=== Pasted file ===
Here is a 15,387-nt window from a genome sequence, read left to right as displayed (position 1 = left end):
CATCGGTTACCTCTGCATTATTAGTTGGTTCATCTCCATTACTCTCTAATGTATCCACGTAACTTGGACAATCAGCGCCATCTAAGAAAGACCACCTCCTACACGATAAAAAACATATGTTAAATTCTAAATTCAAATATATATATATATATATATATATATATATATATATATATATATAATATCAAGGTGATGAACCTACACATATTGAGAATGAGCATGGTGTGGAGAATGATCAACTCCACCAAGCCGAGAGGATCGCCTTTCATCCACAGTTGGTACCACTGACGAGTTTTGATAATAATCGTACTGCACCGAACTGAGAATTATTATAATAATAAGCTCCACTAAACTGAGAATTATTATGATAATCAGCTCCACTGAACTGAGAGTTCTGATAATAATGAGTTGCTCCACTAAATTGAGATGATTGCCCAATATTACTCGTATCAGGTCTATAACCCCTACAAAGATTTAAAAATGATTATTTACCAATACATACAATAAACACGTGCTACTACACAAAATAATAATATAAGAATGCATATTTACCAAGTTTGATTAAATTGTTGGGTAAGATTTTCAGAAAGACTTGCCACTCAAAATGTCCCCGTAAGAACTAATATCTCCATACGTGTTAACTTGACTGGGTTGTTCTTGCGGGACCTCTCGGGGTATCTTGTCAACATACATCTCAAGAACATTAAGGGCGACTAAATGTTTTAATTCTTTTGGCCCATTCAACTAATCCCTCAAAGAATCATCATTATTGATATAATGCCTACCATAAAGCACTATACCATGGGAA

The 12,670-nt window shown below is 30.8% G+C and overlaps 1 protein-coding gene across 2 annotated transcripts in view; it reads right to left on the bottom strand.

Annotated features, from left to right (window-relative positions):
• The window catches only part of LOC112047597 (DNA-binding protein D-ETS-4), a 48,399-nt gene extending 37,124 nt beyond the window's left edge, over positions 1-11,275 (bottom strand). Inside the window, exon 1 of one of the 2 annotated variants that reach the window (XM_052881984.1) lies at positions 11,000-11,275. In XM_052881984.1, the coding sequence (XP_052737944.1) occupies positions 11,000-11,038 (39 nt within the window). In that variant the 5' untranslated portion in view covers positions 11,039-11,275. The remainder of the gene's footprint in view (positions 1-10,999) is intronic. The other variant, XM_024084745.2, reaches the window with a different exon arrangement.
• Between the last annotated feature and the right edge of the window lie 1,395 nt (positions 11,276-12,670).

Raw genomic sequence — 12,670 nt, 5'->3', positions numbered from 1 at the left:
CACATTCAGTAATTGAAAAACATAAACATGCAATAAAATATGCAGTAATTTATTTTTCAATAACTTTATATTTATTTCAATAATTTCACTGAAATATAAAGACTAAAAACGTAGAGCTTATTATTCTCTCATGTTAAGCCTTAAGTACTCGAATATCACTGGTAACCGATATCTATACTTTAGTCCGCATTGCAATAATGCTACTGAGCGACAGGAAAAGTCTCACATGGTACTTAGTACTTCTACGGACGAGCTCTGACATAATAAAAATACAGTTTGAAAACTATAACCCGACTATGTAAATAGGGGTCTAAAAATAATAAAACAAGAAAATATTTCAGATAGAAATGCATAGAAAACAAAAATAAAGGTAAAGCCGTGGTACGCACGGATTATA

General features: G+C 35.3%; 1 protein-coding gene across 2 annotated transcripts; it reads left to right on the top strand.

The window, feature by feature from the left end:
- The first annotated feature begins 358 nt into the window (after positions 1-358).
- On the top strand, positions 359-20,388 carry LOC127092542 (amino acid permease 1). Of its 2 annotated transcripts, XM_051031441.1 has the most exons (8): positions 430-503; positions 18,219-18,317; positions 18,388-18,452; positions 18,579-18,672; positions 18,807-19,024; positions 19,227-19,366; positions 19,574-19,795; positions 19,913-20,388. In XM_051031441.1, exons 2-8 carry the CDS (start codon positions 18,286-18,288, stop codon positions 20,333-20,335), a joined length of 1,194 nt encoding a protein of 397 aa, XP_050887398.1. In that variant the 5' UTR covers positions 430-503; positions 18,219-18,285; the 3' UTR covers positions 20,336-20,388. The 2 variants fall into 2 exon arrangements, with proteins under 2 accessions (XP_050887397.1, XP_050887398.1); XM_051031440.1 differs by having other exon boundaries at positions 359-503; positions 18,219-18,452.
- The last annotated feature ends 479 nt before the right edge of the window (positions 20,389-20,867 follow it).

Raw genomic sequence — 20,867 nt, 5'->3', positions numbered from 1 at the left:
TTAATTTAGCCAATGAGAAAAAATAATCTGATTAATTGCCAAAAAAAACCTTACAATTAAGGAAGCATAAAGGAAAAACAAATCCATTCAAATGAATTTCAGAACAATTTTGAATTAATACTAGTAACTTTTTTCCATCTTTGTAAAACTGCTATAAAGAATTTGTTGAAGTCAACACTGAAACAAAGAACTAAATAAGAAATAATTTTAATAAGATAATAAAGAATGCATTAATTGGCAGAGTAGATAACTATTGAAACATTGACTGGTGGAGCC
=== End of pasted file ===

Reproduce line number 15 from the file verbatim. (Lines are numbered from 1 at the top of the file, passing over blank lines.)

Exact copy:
TTAATTTAGCCAATGAGAAAAAATAATCTGATTAATTGCCAAAAAAAACCTTACAATTAAGGAAGCATAAAGGAAAAACAAATCCATTCAAATGAATTTCAGAACAATTTTGAATTAATACTAGTAACTTTTTTCCATCTTTGTAAAACTGCTATAAAGAATTTGTTGAAGTCAACACTGAAACAAAGAACTAAATAAGAAATAATTTTAATAAGATAATAAAGAATGCATTAATTGGCAGAGTAGATAACTATTGAAACATTGACTGGTGGAGCC